• Ross University School of Veterinary Medicine (RUSVM, USA) built their ethical CSL in 2010, set up to train future vets without using invasive procedures involving live animals. Prof. Andrew Knight has outlined what was involved in setting this laboratory up, running it and growing its teaching scope to include a wider range of surgical, medical and other clinical skills.9 This CSL is showing promising results as demonstrated by the positive feedback received from students — A survey showed that 95% of students felt that CSL had improved their psychomotor skills! This emphasises that when alternatives are used instead of live animals for training vet students, the same academic outcome can be reached or even exceeded. The current Academic Catalogue stresses the use of simulators and models and does not use terminal surgery.10
    • The College of Veterinary Medicine (Illinois, USA) reports that new students regularly choose this school because of their excellent Clinical Skills Lab (CSL).11 They dropped live-terminal training many years ago.
    • Western University (USA) also proudly uses its “willed-body” program to access cadavers for dissections ethically. Training is performed with inanimate and dynamic models. Live animals are only treated for their naturally occurring diseases or sterilization.12
  • The Humane Society Veterinary Medical Association (HSVMA, USA) reports on their achievements in getting US institutions to drop terminal surgeries in their teaching.13
  • In April 2019, Brazil implemented a partial ban on animal use for education purposes. The use of animals in many practical classes at the undergraduate level and high school technical education is now prohibited. The ban refers to student practical classes for knowledge acquisition, and it is understood that this applies to practical classes within anatomy, pathology, physiology and pharmacology at these levels. This means the likes of animal dissection to learn about different anatomical structures is now illegal at this level.14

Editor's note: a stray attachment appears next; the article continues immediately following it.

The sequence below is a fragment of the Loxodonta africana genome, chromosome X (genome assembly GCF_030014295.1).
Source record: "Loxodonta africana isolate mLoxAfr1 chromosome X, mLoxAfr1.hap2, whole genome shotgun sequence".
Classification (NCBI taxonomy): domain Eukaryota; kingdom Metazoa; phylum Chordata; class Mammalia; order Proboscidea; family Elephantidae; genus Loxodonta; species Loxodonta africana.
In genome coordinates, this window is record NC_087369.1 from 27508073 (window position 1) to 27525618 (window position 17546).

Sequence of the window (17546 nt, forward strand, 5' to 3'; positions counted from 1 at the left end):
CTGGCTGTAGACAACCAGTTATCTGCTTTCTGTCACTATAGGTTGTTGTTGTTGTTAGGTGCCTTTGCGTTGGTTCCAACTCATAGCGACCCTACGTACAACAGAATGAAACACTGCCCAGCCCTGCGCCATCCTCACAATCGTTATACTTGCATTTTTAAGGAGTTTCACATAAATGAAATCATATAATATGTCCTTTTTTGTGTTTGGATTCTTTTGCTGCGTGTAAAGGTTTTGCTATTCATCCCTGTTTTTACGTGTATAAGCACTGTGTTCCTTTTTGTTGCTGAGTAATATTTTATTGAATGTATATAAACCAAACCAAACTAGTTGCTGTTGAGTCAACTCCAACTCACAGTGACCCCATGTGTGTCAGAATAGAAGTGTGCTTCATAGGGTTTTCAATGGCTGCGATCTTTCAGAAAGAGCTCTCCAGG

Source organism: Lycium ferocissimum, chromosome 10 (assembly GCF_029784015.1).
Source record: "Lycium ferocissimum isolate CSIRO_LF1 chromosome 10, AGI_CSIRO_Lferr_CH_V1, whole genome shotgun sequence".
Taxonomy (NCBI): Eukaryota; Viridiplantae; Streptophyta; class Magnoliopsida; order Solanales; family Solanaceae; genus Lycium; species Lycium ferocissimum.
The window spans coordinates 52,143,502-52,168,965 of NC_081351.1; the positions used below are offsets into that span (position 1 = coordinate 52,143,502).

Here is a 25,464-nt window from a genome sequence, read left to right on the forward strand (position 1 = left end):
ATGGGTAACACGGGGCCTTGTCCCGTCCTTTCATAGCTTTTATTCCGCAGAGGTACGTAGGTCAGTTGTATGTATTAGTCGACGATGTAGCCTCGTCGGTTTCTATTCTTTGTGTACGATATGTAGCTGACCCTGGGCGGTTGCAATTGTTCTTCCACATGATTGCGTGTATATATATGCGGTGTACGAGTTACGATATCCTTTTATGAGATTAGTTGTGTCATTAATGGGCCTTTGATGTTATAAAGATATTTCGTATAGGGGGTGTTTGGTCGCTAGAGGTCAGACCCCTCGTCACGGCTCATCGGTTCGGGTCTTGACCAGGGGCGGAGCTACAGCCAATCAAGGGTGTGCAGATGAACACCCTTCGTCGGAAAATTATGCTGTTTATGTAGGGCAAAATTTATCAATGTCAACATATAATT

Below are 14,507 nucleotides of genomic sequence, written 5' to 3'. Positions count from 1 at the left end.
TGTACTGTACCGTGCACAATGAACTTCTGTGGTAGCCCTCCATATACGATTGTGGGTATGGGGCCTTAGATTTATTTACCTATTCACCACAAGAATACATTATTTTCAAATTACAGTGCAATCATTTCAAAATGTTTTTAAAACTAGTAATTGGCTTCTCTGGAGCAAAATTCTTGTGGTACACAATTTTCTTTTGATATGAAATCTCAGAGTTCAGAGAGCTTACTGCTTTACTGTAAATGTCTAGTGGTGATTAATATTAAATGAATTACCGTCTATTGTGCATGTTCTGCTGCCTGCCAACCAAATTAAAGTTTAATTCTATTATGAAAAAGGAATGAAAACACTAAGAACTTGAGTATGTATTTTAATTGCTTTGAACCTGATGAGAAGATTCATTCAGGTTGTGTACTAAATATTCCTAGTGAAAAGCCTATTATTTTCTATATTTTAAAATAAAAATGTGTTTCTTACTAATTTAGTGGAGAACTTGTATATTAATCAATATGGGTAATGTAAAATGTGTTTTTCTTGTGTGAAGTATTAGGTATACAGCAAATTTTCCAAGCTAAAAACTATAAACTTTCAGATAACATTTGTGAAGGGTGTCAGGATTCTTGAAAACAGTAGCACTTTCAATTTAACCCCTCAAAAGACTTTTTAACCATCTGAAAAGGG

• International Veterinary Simulation in Teaching (InVeST) is an international group of veterinary doctors, connecting through regular conferences to share and enhance knowledge around teaching through models and simulations.15
  • A recent law change in Pakistan includes banning live animal procedures in veterinary schools and the shooting of some animals. Salman Sufi, head of Prime Minister Shehbaz Sharif’s strategic reforms unit, said that the law will be currently enacted in Islamabad and the federal government would encourage the provinces to implement it. A comprehensive law would be tabled in the next session of parliament for implementation at the national level.16 Furthermore, at the end of 2022, the Ministry of Federal Education and Professional Training and The Prime Minister’s (MoFE & PT) launched the first Curriculum of Pakistan’s Animal Rights on the directives of Prime Minister (PM) Shehbaz Sharif for all of Islamabad’s private and public institutes, teaching children about animal care and compassion.17
  • Several German universities provide education without animal use, and several more at least provide opt-out alternatives.18 Germany’s Animal Protection Law permits experimentation with live animals only at higher education institutions (not in schools).19

With efforts like these taking off around the globe, Kind Education is the future!


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  18. (German)
  19. (German)